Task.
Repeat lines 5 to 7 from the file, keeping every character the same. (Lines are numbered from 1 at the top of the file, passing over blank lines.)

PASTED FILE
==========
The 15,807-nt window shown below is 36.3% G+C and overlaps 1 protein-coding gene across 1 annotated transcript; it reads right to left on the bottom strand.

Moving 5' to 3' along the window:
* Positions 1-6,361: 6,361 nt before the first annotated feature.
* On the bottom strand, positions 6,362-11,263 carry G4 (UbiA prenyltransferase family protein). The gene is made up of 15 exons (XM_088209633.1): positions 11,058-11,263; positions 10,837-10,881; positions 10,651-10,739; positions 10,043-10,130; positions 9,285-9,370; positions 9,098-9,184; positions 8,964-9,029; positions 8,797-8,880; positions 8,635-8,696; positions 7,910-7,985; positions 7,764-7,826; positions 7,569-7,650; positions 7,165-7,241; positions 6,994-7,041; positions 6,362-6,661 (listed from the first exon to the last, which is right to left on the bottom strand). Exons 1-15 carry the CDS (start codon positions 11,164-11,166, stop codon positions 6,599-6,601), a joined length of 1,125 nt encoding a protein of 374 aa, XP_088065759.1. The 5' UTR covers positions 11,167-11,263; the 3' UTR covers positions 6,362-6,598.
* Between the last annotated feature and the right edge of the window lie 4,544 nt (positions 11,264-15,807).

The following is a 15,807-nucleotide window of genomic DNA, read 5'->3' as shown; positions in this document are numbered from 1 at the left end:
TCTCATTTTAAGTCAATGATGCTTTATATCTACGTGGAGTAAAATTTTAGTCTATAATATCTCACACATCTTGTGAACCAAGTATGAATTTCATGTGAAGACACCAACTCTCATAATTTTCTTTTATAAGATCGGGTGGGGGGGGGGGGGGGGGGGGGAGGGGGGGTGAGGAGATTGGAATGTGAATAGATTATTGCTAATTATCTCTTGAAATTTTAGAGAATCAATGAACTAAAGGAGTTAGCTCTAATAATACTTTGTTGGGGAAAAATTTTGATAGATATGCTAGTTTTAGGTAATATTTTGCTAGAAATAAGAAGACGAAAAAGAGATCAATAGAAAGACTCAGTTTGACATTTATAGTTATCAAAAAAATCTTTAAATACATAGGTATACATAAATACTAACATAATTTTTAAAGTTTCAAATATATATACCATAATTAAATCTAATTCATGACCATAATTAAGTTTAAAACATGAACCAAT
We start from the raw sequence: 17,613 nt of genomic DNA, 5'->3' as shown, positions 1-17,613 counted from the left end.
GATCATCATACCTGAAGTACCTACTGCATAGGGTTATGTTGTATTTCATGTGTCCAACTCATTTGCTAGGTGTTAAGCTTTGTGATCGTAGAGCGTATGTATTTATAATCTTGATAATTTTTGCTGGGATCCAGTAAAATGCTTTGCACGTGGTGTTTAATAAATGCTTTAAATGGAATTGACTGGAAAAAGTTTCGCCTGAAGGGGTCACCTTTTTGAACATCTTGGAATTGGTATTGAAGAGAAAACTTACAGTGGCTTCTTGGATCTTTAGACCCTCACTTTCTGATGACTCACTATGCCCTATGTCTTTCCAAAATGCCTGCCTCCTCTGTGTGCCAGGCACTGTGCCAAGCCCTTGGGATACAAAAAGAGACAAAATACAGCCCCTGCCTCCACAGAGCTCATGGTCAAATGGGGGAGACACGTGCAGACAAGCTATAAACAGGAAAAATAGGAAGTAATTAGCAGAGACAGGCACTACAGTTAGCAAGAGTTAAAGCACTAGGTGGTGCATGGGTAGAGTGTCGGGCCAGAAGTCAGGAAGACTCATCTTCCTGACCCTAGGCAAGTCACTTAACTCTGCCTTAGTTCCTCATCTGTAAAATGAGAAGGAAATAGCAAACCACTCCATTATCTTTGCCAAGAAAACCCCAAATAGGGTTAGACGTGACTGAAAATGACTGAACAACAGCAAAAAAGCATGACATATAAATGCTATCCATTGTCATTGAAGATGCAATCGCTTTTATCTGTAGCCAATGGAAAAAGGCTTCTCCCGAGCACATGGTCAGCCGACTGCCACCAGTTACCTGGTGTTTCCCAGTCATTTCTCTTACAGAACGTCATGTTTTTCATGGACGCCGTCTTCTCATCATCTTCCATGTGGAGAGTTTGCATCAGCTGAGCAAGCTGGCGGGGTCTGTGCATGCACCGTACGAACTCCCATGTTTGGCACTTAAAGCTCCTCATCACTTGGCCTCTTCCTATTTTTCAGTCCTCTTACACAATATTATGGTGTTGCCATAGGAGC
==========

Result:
* Between the last annotated feature and the right edge of the window lie 4,544 nt (positions 11,264-15,807).

The following is a 15,807-nucleotide window of genomic DNA, read 5'->3' as shown; positions in this document are numbered from 1 at the left end:
TCTCATTTTAAGTCAATGATGCTTTATATCTACGTGGAGTAAAATTTTAGTCTATAATATCTCACACATCTTGTGAACCAAGTATGAATTTCATGTGAAGACACCAACTCTCATAATTTTCTTTTATAAGATCGGGTGGGGGGGGGGGGGGGGGGGGGAGGGGGGGTGAGGAGATTGGAATGTGAATAGATTATTGCTAATTATCTCTTGAAATTTTAGAGAATCAATGAACTAAAGGAGTTAGCTCTAATAATACTTTGTTGGGGAAAAATTTTGATAGATATGCTAGTTTTAGGTAATATTTTGCTAGAAATAAGAAGACGAAAAAGAGATCAATAGAAAGACTCAGTTTGACATTTATAGTTATCAAAAAAATCTTTAAATACATAGGTATACATAAATACTAACATAATTTTTAAAGTTTCAAATATATATACCATAATTAAATCTAATTCATGACCATAATTAAGTTTAAAACATGAACCAAT